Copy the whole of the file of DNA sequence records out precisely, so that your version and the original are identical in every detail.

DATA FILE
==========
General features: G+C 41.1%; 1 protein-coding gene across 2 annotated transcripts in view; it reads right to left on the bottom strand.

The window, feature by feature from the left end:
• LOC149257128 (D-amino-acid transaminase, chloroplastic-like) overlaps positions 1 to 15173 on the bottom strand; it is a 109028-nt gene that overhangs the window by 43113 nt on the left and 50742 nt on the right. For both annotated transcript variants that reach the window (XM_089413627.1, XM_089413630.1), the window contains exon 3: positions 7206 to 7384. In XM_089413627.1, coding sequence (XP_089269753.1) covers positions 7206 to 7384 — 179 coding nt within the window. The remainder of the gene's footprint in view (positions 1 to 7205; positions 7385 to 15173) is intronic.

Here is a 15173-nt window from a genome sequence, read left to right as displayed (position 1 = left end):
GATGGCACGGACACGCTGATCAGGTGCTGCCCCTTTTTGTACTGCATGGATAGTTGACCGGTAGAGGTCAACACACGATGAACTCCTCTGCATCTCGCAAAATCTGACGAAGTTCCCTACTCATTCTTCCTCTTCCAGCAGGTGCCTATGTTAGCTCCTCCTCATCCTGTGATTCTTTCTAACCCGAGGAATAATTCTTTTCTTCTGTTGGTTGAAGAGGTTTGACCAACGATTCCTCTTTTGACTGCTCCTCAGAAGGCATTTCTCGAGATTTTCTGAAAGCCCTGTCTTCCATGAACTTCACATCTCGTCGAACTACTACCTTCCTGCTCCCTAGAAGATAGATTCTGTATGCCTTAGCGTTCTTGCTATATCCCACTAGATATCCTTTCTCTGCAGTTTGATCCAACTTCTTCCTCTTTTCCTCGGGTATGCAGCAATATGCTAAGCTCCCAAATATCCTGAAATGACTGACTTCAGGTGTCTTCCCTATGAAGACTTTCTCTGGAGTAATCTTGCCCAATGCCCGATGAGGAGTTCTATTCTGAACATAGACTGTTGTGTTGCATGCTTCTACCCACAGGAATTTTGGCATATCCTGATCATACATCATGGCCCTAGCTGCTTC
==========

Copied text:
General features: G+C 41.1%; 1 protein-coding gene across 2 annotated transcripts in view; it reads right to left on the bottom strand.

The window, feature by feature from the left end:
• LOC149257128 (D-amino-acid transaminase, chloroplastic-like) overlaps positions 1 to 15173 on the bottom strand; it is a 109028-nt gene that overhangs the window by 43113 nt on the left and 50742 nt on the right. For both annotated transcript variants that reach the window (XM_089413627.1, XM_089413630.1), the window contains exon 3: positions 7206 to 7384. In XM_089413627.1, coding sequence (XP_089269753.1) covers positions 7206 to 7384 — 179 coding nt within the window. The remainder of the gene's footprint in view (positions 1 to 7205; positions 7385 to 15173) is intronic.

Here is a 15173-nt window from a genome sequence, read left to right as displayed (position 1 = left end):
GATGGCACGGACACGCTGATCAGGTGCTGCCCCTTTTTGTACTGCATGGATAGTTGACCGGTAGAGGTCAACACACGATGAACTCCTCTGCATCTCGCAAAATCTGACGAAGTTCCCTACTCATTCTTCCTCTTCCAGCAGGTGCCTATGTTAGCTCCTCCTCATCCTGTGATTCTTTCTAACCCGAGGAATAATTCTTTTCTTCTGTTGGTTGAAGAGGTTTGACCAACGATTCCTCTTTTGACTGCTCCTCAGAAGGCATTTCTCGAGATTTTCTGAAAGCCCTGTCTTCCATGAACTTCACATCTCGTCGAACTACTACCTTCCTGCTCCCTAGAAGATAGATTCTGTATGCCTTAGCGTTCTTGCTATATCCCACTAGATATCCTTTCTCTGCAGTTTGATCCAACTTCTTCCTCTTTTCCTCGGGTATGCAGCAATATGCTAAGCTCCCAAATATCCTGAAATGACTGACTTCAGGTGTCTTCCCTATGAAGACTTTCTCTGGAGTAATCTTGCCCAATGCCCGATGAGGAGTTCTATTCTGAACATAGACTGTTGTGTTGCATGCTTCTACCCACAGGAATTTTGGCATATCCTGATCATACATCATGGCCCTAGCTGCTTC